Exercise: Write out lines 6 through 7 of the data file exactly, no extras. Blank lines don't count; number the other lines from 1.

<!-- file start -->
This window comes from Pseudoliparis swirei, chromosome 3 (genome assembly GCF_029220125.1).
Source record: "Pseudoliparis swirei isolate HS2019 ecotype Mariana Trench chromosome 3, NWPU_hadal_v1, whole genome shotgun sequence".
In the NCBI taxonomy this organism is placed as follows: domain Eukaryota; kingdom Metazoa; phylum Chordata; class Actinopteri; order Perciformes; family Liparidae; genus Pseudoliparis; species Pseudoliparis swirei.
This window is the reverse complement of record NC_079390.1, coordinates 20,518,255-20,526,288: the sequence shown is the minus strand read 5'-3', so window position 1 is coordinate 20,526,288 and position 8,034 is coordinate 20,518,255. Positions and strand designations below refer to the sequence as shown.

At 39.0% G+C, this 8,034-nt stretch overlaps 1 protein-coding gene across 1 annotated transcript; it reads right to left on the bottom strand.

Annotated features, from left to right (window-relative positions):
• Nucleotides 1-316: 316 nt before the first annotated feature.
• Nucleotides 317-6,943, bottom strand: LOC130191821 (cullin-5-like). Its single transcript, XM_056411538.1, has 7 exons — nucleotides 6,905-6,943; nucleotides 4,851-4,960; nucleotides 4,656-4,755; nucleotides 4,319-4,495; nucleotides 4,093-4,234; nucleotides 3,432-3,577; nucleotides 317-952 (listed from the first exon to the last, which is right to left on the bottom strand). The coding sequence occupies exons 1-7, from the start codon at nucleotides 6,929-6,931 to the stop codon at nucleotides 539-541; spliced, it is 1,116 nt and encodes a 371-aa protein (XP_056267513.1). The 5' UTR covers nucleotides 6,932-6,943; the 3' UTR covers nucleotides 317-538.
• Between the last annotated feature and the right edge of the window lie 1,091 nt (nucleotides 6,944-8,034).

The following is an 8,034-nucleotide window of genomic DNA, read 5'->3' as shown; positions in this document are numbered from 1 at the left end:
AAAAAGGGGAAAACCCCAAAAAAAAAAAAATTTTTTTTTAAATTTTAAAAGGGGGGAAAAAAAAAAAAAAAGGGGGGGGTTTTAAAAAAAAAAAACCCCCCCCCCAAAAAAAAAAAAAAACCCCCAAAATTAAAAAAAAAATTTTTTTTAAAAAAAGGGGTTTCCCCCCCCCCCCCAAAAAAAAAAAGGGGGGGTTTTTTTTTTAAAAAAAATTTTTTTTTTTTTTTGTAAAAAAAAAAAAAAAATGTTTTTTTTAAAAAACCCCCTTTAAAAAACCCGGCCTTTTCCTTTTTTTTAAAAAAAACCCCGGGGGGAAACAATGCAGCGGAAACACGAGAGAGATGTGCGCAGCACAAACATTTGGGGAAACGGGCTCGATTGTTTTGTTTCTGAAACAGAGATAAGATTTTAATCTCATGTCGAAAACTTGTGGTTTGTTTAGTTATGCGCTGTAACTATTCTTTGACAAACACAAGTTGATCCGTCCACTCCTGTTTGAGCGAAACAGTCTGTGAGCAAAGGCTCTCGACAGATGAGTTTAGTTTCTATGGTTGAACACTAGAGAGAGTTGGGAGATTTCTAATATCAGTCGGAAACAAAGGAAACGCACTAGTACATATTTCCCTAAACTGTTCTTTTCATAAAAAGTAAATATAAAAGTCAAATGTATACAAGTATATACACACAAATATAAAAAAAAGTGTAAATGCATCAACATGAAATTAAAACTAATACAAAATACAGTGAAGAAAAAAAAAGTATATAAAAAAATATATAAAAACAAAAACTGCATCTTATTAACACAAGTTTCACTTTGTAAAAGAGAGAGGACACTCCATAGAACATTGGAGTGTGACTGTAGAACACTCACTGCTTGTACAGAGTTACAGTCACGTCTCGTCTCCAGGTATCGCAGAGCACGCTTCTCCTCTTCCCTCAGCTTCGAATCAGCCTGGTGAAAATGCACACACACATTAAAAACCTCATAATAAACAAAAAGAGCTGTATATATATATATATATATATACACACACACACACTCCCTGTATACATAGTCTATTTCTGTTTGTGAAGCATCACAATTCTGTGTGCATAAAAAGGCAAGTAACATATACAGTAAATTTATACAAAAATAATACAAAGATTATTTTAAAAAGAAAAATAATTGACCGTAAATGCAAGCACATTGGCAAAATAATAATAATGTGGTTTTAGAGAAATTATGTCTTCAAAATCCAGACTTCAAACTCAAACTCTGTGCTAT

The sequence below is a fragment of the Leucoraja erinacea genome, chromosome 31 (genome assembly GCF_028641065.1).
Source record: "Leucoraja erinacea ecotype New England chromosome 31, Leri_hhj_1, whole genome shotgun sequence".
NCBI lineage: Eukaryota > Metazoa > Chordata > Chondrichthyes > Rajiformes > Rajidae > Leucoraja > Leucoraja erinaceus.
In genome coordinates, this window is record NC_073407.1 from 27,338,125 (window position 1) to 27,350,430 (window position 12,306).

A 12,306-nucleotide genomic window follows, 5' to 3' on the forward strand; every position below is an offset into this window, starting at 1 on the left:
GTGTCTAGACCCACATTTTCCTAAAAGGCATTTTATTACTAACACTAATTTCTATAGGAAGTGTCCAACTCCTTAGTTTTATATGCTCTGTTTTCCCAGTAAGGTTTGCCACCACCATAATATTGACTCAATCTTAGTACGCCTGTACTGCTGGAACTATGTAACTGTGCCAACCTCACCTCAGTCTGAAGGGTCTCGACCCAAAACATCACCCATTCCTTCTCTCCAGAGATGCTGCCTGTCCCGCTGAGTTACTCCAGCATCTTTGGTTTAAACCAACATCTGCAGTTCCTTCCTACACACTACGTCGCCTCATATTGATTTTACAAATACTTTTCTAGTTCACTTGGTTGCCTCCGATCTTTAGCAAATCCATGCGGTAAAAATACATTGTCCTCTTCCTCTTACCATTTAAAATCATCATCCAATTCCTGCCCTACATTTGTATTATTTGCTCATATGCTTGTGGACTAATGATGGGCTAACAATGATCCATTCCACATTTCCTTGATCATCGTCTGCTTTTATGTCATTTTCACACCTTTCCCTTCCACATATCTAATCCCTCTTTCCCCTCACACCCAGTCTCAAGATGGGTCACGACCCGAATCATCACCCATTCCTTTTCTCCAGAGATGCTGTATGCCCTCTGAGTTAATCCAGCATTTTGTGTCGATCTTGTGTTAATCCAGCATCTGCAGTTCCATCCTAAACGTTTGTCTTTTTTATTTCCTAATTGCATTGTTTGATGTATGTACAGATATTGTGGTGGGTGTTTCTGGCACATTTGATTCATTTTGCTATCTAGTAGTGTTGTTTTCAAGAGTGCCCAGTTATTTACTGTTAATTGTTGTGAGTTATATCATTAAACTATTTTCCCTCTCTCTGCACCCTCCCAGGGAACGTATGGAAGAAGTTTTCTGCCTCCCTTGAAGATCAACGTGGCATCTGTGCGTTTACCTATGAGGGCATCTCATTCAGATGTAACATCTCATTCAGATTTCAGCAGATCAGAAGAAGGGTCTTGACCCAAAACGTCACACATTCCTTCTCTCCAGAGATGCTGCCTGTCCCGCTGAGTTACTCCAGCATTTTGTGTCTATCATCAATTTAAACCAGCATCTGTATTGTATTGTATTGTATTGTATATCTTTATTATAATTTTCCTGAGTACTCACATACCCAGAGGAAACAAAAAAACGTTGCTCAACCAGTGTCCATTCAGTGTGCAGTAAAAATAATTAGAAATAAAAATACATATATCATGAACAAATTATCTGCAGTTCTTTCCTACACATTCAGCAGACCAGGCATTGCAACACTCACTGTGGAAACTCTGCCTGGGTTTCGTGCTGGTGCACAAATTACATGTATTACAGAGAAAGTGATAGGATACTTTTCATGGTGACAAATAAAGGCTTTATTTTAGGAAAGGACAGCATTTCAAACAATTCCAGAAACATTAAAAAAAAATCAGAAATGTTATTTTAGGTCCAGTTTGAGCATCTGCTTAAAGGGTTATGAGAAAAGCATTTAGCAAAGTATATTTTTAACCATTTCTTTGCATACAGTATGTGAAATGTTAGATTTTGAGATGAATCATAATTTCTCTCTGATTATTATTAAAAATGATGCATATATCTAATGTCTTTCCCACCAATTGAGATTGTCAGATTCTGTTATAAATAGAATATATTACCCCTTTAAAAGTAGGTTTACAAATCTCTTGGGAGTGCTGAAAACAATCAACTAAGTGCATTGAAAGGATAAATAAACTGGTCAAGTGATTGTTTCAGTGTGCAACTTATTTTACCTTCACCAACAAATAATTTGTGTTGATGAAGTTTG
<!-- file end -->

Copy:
Annotated features, from left to right (window-relative positions):
• Nucleotides 1-316: 316 nt before the first annotated feature.